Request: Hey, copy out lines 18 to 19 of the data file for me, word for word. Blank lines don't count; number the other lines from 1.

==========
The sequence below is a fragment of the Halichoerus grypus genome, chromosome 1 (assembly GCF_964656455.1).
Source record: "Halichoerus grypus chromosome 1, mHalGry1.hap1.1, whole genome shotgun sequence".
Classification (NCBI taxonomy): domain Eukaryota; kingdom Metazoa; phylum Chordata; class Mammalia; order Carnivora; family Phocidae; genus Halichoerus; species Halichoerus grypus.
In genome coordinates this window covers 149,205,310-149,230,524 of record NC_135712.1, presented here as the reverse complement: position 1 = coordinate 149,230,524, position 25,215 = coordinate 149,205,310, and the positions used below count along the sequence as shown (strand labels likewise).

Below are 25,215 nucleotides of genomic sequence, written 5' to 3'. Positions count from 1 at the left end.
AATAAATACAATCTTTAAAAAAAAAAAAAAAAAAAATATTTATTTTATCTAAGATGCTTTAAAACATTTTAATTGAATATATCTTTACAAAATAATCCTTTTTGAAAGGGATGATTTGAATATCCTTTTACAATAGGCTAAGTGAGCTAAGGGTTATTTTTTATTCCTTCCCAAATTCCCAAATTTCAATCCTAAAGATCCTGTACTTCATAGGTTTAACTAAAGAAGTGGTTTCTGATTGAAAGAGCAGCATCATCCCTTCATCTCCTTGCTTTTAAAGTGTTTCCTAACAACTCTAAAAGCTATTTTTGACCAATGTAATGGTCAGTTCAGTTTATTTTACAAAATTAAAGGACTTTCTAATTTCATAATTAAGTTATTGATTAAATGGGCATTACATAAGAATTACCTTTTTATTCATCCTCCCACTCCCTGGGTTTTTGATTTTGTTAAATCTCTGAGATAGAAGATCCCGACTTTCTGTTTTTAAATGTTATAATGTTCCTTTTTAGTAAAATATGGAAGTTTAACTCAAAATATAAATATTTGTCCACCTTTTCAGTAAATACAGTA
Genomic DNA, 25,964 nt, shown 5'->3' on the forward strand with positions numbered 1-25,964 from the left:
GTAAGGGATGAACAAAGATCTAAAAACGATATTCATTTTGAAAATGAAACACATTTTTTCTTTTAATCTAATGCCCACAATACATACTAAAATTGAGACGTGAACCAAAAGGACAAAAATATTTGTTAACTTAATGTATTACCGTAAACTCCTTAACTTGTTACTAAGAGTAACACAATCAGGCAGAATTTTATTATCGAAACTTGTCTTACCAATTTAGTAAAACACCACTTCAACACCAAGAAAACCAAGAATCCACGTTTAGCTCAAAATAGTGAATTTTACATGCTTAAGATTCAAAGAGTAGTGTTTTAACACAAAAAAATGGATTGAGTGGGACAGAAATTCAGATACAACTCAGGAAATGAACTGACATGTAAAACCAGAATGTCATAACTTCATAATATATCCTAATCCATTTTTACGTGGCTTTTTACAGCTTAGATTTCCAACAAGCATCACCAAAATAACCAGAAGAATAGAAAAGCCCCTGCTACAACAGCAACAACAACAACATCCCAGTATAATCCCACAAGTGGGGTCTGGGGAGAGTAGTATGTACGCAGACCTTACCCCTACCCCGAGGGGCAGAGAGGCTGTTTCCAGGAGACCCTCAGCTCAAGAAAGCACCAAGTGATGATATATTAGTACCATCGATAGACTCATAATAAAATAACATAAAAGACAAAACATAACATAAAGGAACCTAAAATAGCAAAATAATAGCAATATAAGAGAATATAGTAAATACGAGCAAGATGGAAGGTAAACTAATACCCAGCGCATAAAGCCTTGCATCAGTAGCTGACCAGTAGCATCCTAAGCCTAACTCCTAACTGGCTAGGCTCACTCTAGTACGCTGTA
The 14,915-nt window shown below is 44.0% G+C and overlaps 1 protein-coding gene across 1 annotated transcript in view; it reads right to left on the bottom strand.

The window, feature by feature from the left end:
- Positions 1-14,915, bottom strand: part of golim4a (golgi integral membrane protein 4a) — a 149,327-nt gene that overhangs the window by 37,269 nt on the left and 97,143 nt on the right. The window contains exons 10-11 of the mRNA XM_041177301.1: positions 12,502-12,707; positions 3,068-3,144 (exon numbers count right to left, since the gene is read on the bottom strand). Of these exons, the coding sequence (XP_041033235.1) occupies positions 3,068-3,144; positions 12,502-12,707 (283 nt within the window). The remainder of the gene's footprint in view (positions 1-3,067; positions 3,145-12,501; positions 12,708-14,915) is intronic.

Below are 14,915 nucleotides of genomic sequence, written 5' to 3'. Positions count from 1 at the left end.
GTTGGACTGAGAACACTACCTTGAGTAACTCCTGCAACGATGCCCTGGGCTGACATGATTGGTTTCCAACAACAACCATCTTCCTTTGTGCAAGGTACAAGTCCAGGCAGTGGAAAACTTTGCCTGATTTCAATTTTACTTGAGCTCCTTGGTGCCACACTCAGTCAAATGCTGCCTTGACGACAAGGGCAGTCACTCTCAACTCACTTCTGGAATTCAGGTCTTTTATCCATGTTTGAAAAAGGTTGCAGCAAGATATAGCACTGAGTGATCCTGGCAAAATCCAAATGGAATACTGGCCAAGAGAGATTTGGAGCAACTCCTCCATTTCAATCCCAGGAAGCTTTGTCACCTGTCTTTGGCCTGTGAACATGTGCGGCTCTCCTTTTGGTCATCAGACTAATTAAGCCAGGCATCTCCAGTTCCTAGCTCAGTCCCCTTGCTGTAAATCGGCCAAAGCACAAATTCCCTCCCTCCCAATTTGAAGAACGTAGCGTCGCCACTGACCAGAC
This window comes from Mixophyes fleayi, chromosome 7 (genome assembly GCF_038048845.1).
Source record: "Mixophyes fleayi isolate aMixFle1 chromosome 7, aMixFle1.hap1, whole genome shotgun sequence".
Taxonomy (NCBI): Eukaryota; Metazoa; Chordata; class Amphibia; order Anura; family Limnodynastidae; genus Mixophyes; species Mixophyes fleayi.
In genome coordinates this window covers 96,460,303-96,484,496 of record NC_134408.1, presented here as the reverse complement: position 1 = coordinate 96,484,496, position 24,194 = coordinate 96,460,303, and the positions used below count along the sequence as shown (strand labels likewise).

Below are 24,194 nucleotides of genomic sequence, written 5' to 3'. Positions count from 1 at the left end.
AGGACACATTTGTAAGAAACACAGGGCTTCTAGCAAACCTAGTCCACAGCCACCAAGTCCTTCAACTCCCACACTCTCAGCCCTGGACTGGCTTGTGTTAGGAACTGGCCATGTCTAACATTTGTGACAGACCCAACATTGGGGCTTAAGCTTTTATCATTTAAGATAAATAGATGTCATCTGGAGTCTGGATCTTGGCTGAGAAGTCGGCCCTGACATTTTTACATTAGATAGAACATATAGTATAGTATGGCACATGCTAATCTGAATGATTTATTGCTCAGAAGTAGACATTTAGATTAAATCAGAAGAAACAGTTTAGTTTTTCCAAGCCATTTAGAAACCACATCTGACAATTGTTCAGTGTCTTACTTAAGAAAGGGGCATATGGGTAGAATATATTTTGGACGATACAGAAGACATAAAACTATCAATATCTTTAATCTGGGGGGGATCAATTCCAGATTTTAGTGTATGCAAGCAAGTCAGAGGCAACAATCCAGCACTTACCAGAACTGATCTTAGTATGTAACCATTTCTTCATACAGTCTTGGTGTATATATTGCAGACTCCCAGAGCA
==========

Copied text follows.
Below are 24,194 nucleotides of genomic sequence, written 5' to 3'. Positions count from 1 at the left end.
AGGACACATTTGTAAGAAACACAGGGCTTCTAGCAAACCTAGTCCACAGCCACCAAGTCCTTCAACTCCCACACTCTCAGCCCTGGACTGGCTTGTGTTAGGAACTGGCCATGTCTAACATTTGTGACAGACCCAACATTGGGGCTTAAGCTTTTATCATTTAAGATAAATAGATGTCATCTGGAGTCTGGATCTTGGCTGAGAAGTCGGCCCTGACATTTTTACATTAGATAGAACATATAGTATAGTATGGCACATGCTAATCTGAATGATTTATTGCTCAGAAGTAGACATTTAGATTAAATCAGAAGAAACAGTTTAGTTTTTCCAAGCCATTTAGAAACCACATCTGACAATTGTTCAGTGTCTTACTTAAGAAAGGGGCATATGGGTAGAATATATTTTGGACGATACAGAAGACATAAAACTATCAATATCTTTAATCTGGGGGGGATCAATTCCAGATTTTAGTGTATGCAAGCAAGTCAGAGGCAACAATCCAGCACTTACCAGAACTGATCTTAGTATGTAACCATTTCTTCATACAGTCTTGGTGTATATATTGCAGACTCCCAGAGCA